Once I have found my characters, and, believe me, I do find them, or they find me, more truthfully.  These characters came to me in an ordinary moment when I wasn’t looking for them at all.  Two people sharing lunch in a café, and the dynamic between them.  It captivated me and the story began to tell me how it wanted to be written.  I made notes, kept looking at it as I walked, worked, cooked, cleaned and gradually the protagonists revealed themselves.  How they dress, laugh, eat.  How they love, how they live, and how they wrote their past.

Then, one day, I know it is time to begin and not long after I do, there is a knock at the door and in they all come.

Island Blog 91 – Turn Turn Turn

bth_mothernature

To everything, turn, turn, turn, there is a season, turn turn turn

and a time to every purpose under heaven.

As I went to pick some mint from where it sprouts between the stones of our drystone wall, I noticed that the new shoots had slowed down.  In the ebullient abundance of full Summer, there is already the touch of autumn.  Nothing that knows its stuff is pushing out too much in the way of new because each plant senses the time of dying and concentrates on keeping its roots strong.  We still see the many greens of life in our gardens, the hedgerows, the fields, but there is a change afoot in the natural world, one we can forget to notice. The wild St John’s Wort has turned overnight, it seems, from wide mouthed buttery yellow blooms to an abundance of autumn fruit.  Yesterday, buzzy bees dipped into its pool of nectar and today it is silent.  Hazelnuts bow the branches and every day ripen a bit more.  Rowan berries turn from blood to crimson in a few short days and there is a chill in the morning air.

In homes where only seasonable vegetables and fruit are eaten, the turning of life is presented on a daily dinner plate.  My dad had a big veg garden, fruit cloches and trees, so we always ate according to the seasons and never thought a thing about it, although endless parsnips caused childish bother now and again.  Fruits were preserved, jammed and chutneyed and I remember the steaming jars and the delicious taste of a ploughman’s lunch, or a generous spread of deep purple damson jam on an after-school slice of toast.  As the seasons turned, Mother Nature provided the right foods for us to live well in body and mind.  Now it is hard for anyone to remember what country we live in, never mind what season it is, and that confusion can look like lack, (try saying that without your foot tapping), and such confusion can prevent us living in the Now.

Did my own mother watch the seasons turn, make her plans accordingly?  I do know she had a big ottoman chest to store our Scottish vests and big woolly jumpers by the end of Spring (Ne’er shed a cloot till May is oot) and our shorts and tees in the winter months, but I don’t know how she felt about it all.  Did her heart sink a little as she noticed the slowing of growth in the mint bed I wonder, or see the damsons turning dark and plump and picture herself stoning pan-loads, whilst we children ran and played and never asked a single question?  I will have to, now!

When we first moved to the island, we lived according to the seasons.  Tourists decided that for us, in the main, although I was hungry to learn the language of the seasons, become part of the turning, engage with it and learn to love it, but it was comparatively easy for me, out here in a wild place.  It must be very much more difficult living in a concrete-lined city that never sleeps – one that can create whatever money can buy and loudly enough to drown out nature’s gentle music.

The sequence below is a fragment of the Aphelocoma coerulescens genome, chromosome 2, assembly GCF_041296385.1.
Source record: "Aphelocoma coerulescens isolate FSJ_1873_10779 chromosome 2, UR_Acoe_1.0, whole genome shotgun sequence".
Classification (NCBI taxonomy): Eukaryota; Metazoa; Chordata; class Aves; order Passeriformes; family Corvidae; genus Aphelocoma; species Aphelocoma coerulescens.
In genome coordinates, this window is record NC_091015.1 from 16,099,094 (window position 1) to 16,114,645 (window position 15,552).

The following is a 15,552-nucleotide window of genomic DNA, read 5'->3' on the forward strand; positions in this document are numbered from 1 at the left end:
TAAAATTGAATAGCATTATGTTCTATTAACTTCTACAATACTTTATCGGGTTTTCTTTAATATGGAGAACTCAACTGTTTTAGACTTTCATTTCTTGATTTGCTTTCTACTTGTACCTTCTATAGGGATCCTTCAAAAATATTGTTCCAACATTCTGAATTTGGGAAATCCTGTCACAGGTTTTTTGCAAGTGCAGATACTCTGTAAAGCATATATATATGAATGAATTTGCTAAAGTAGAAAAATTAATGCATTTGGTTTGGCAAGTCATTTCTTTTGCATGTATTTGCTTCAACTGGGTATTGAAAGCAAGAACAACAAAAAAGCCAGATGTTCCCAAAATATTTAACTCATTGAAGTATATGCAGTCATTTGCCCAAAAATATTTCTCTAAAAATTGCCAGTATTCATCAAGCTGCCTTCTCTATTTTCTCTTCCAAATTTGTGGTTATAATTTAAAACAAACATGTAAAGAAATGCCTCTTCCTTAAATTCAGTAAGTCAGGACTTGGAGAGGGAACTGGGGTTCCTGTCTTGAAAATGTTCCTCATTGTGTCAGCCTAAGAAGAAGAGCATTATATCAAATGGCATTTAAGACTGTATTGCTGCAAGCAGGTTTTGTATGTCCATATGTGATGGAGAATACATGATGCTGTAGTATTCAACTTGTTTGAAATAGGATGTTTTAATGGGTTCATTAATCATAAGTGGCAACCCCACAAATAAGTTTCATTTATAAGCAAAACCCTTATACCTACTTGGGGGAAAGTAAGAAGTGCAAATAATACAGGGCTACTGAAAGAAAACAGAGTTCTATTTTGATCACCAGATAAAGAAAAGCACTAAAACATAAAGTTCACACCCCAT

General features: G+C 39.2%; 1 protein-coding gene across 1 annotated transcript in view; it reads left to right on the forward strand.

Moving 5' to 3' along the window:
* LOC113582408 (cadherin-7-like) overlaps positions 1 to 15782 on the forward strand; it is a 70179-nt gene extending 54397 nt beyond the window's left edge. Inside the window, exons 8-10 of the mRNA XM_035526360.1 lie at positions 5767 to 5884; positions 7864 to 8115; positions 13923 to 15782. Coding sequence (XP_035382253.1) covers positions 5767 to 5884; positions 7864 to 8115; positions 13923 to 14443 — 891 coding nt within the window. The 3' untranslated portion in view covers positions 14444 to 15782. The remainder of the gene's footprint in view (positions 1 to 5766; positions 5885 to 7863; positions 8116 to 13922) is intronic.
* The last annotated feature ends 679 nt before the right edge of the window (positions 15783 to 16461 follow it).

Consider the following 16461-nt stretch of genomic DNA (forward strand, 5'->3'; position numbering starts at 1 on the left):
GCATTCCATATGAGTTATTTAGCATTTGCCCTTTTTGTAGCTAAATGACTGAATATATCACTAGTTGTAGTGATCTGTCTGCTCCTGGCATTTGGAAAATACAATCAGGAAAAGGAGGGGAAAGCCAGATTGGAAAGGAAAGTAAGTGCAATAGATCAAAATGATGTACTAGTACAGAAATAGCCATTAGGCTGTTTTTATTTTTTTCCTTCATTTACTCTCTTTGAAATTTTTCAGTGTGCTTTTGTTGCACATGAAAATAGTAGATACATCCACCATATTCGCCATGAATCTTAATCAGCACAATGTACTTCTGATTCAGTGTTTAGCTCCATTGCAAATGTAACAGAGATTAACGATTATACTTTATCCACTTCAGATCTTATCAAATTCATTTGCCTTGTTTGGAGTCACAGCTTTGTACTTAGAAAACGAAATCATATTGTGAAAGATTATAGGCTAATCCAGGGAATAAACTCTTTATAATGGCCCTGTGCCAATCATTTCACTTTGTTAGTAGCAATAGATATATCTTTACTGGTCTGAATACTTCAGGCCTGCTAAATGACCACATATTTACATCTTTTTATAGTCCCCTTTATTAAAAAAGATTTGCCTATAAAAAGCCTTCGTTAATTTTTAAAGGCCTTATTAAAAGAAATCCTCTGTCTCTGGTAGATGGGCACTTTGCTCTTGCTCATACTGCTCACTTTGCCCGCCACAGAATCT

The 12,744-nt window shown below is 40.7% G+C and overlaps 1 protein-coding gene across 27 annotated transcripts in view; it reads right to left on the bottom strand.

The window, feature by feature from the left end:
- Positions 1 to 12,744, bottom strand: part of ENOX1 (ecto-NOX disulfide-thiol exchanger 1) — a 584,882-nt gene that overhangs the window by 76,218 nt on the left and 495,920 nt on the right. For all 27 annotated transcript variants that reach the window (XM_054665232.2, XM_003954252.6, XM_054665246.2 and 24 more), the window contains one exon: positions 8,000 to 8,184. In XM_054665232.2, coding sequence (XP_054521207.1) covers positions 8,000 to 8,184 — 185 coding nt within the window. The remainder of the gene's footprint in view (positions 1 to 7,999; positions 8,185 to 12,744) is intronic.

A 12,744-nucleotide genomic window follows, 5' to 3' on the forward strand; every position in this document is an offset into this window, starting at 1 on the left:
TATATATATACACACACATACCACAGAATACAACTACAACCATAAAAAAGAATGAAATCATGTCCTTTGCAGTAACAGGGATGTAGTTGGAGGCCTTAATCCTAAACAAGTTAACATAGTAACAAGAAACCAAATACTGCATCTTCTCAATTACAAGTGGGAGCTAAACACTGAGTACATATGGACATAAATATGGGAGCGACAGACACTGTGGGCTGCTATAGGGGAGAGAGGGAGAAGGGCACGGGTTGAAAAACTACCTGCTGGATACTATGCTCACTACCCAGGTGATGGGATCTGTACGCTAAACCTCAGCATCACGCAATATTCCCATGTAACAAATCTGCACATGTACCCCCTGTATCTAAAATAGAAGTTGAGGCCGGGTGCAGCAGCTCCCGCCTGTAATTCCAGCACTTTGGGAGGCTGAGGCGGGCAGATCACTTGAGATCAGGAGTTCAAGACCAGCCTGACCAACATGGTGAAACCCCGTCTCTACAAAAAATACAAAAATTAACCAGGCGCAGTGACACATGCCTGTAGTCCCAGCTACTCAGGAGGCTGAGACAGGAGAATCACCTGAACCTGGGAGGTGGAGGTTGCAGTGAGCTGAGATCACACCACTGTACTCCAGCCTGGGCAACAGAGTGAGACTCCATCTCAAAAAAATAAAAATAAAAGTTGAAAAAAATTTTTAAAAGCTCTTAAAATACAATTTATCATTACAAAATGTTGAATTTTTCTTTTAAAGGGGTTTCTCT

I remember living for a short time in Glasgow and finding it very hard to find any balance to my own natural rhythm.  I did enjoy Glasgow, mainly because the people are so wonderfully raw and honest and good-hearted, but it wasn’t the way for me to live.  Blackbirds sang in the dead of night for starters, because of all the street lights and that really threw my sleep pattern out the ‘windy’.  On the island, I wake with the birds and sleep when they do so my nights became days and I was sad for the blackbird and concerned for his singing career.  I also found fences very upsetting.  Ownership and fear of loss or trespass seemed to rule everyone’s life, and make each one lonely as a result.  I used to have to hang my washing out on the communal ‘green’ on Wednesdays, even if it rained on Wednesdays and nobody hung their washing out there anyway, in case it was pinched.

Oh dearie me.

I believe we are out of kilter with ourselves when we ignore the heart beat of Nature and try to drown out her voice with electronic hums which, even put together, which they never are, cannot make a melody, let alone a harmony.  If we want to live long and prosper we don’t follow money. I’m not saying we shouldn’t work for it, use it to make a good life for ourselves, of course we should, but it isn’t everything.  After the tsunami, money lost its value overnight.  That’s how fickle it is.  But our natural world, now there is something worth looking after.  Even after disaster, the earth can grow again, but she won’t if we don’t tend her garden, and care for her creatures and her people.

In Glasgow I waited half an hour for a bus.  I was nervous and felt very ‘on show’ as the cars and bikes rolled by.  Bus comes, I hold out a fiver and ask for one way to town.  No change, he said, the driver, without looking at me.  I don’t have any, I said, wishing the ground would take me down.  Then off you get, he said.

Suddenly someone called from the back.  Here you go hin!  A wee woman in a plastic rain hat tottered up and shoved a pound coin in the driver’s face, like a punch.  We both knew I wouldn’t see her again to pay it back.